Pro Tips from Your Favorite Editors

CaTyra Polland and Cynthia Williams

Editing is art and science. Two editors can look at the same copy and use very different approaches to get it in the best condition. Though a colleague often can’t tell us the “right” way to do an editing task, sometimes, we can benefit from seeing how other professionals work. Here, Editor Knows Best and Outside the Book have curated some tricks of the trade from your favorite word nerds.

Adrienne Michelle Horn
Editor, I A.M. Editing, Ink LLC
Years editing: 7
Specialty: Line editing, copyediting
Type of material: Articles, blogs, dissertations, manuscripts

Do: Always inform your client of what type of editing is needed and why.

Don’t: Never return a draft to a client without reviewing your changes at least once. We are all human and make mistakes.

Amber Riaz
Editor, A4 Editing
Years editing: 14
Specialty: Copyediting
Type of material: Academic manuscripts, web content

Do: Find an editorial niche that makes you happy, so you wake up every day actually looking forward to your workday.

Don’t: Treat grammar rules as immutable/unchanging. Language evolves constantly, so editors must keep themselves informed of new ways of using words and phrases. A prescriptivist attitude to editing suppresses creativity

Andrae D. Smith
Specialty: Primarily nonfiction
Type of material: Self-help and personal development books

Do: Know your reading and editing pace and plan accordingly. Check your availability and never be afraid to ask for a sample to see if you can reasonably take on a project.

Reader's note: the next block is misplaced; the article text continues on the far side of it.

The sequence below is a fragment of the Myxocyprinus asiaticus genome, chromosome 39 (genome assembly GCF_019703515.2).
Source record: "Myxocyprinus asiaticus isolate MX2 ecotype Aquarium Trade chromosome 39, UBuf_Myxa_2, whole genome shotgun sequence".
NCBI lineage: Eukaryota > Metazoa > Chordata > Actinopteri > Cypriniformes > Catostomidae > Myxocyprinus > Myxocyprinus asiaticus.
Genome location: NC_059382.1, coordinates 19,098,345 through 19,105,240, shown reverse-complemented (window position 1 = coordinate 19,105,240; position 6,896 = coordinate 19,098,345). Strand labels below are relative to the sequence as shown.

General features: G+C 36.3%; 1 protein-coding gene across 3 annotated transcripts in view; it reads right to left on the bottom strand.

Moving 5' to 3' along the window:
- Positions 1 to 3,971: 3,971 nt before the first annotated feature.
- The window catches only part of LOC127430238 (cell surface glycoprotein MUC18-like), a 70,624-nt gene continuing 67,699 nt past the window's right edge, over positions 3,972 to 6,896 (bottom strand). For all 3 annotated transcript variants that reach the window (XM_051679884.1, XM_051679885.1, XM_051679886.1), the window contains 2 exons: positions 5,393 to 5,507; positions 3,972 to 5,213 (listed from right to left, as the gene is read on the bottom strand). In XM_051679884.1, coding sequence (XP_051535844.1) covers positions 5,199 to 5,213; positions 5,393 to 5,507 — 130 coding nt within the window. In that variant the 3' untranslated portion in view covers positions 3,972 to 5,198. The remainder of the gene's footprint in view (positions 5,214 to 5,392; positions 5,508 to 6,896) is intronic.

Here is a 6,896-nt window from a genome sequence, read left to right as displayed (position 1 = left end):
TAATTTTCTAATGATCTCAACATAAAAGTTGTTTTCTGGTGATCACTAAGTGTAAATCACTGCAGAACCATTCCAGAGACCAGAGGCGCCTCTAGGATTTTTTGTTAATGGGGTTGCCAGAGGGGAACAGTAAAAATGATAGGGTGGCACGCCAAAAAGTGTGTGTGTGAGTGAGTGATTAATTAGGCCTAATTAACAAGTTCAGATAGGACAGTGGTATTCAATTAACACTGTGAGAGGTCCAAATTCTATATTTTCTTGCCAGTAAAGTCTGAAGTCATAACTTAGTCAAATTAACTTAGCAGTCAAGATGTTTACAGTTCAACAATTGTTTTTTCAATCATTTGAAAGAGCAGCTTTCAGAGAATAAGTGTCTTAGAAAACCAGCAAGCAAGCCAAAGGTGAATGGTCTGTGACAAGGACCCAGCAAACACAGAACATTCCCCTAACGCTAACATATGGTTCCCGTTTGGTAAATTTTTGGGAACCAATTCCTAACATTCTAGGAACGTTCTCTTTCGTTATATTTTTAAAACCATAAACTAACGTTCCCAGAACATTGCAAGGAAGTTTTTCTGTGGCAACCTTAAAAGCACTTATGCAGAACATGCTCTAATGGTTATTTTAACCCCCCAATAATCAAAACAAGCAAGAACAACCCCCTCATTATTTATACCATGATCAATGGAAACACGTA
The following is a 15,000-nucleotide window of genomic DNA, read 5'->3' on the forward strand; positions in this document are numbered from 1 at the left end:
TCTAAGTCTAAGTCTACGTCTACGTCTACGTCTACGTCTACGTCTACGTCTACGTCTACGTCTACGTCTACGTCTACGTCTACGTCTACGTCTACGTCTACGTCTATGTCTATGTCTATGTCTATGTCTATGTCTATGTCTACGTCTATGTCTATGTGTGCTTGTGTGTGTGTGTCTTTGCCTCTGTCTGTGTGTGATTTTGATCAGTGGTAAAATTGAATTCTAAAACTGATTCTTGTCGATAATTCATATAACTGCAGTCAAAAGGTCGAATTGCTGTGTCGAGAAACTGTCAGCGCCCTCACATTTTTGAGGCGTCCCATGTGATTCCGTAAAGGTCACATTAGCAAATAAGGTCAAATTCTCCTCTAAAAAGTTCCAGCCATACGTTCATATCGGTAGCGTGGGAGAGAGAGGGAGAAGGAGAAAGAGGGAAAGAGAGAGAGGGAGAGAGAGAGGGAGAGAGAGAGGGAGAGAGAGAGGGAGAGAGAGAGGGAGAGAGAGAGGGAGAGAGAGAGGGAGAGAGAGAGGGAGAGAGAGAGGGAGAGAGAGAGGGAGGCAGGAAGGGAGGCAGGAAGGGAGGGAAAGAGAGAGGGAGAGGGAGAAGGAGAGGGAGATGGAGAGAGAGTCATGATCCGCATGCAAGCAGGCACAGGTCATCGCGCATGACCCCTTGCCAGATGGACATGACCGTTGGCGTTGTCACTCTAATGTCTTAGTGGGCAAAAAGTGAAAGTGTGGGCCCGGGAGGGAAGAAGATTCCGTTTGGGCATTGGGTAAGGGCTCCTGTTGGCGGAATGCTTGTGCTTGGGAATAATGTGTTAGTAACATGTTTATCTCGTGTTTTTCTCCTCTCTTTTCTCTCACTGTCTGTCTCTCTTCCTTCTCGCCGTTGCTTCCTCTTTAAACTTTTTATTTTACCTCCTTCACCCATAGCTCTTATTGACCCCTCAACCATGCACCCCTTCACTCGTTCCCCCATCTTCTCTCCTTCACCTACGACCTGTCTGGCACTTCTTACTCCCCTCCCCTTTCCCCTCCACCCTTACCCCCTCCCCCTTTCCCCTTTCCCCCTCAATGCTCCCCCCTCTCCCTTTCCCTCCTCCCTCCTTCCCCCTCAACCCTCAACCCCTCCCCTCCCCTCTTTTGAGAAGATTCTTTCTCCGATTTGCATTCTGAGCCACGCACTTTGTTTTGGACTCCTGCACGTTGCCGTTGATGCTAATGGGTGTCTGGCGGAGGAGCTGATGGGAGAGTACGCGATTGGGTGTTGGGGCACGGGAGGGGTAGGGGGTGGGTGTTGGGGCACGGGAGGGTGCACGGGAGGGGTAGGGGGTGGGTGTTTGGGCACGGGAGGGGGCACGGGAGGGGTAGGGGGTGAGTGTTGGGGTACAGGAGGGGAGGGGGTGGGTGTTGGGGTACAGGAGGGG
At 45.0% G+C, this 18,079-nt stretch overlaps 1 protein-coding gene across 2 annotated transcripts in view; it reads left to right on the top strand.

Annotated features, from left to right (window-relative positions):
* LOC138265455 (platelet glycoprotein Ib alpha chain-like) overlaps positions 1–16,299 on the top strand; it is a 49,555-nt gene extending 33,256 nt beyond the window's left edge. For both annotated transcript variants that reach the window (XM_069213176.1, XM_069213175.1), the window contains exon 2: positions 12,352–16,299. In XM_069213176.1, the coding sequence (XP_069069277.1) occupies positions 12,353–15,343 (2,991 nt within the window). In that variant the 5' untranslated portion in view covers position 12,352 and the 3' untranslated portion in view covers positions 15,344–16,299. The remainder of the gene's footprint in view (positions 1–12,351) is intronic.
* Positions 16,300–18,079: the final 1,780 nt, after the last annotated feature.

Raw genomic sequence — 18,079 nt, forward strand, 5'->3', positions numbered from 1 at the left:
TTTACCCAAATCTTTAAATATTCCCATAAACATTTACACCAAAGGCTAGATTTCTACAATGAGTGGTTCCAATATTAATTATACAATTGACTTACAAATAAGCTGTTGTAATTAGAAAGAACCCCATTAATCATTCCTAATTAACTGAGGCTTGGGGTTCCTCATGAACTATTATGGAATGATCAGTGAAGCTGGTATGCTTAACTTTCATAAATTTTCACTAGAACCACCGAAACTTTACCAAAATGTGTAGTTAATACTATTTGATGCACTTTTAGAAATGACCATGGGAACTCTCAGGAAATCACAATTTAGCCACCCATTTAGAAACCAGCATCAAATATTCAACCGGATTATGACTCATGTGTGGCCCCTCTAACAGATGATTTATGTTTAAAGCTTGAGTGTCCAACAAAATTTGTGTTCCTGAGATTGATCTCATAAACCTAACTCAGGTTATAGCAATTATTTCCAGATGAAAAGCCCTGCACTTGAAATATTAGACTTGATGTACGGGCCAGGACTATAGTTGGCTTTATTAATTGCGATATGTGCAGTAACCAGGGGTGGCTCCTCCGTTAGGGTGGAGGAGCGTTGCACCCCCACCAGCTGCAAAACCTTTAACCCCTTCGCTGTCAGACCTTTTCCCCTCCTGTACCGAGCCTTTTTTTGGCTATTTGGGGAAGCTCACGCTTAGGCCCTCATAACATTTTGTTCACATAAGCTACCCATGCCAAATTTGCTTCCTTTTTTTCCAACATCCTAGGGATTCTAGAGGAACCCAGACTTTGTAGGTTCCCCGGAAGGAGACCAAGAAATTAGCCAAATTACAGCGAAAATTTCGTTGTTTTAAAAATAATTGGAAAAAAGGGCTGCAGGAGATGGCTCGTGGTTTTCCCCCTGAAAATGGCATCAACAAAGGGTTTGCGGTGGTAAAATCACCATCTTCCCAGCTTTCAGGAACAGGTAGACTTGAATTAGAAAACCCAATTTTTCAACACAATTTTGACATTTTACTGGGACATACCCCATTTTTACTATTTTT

Don’t: Rush or procrastinate. Take on more than you can handle. Overbook or book outside of your skill level, even if you need the money. The worst thing you can do for your reputation, your business, and your clients is take on so much that you’re rushing to get done and you do a bad job. Each project deserves your full attention.

Chris Obudho
Editor and proofreader, CJO Writing + Editing LLC
Years editing: 25
Specialty: Substantive editing
Type of material: Everything from digital ads to scientific journal articles

Do: Read everything you can. Of course, read books about the business, process, and art of editing and proofreading, to keep your skills sharp — but don’t neglect other forms of prose: cookbooks, catalogs, random websites, dictionaries, “junk” mail/sales letters, old textbooks, etc. These seemingly weird sources of information can give you great insight into how words are used and how sentences are formed. Reading broadly also helps hone your sense of curiosity, which can build knowledge. This knowledge base can then be used to help you better understand what you’re editing. The broader your knowledge about various topics (you don’t have to be an expert!), the more you’ll be able to help (1) your author express an idea and (2) your reader understand that idea.

Don’t: Never forget why you’re editing or proofreading a particular document. It’s not about your ability to redline a document so it looks like a crime scene. It’s not about showing how smart you are. It’s not about making the author’s work “better” by your standards. The editing or proofreading is about the reader.

Crystal Shelley
Editor and proofreader, Rabbit with a Red Pen
Years editing: 4
Specialty: Line editing, copyediting, proofreading, sensitivity reading
Type of material: Novels

Do: Don’t settle for the existing style guide. Style guides are meant to be a reference, to aid us in making decisions for consistency. Sometimes, following the style guide results in choices that don’t suit the circumstance. This is especially true given how quickly language evolves through the work of advocates and social justice movements. Style guides and dictionaries don’t always keep up with how to style terms related to social identities and human rights. If we come across a style guide that’s outdated, we can ask that it be updated to reflect current guidance.

Don’t: Never assume you know everything. The best editors are curious and recognize when they don’t know something or aren’t sure. We are trained to look things up so that the story or the copy is as accurate and clear as possible. If we have any doubt, it’s safer to double-check and be right than to assume and get it wrong.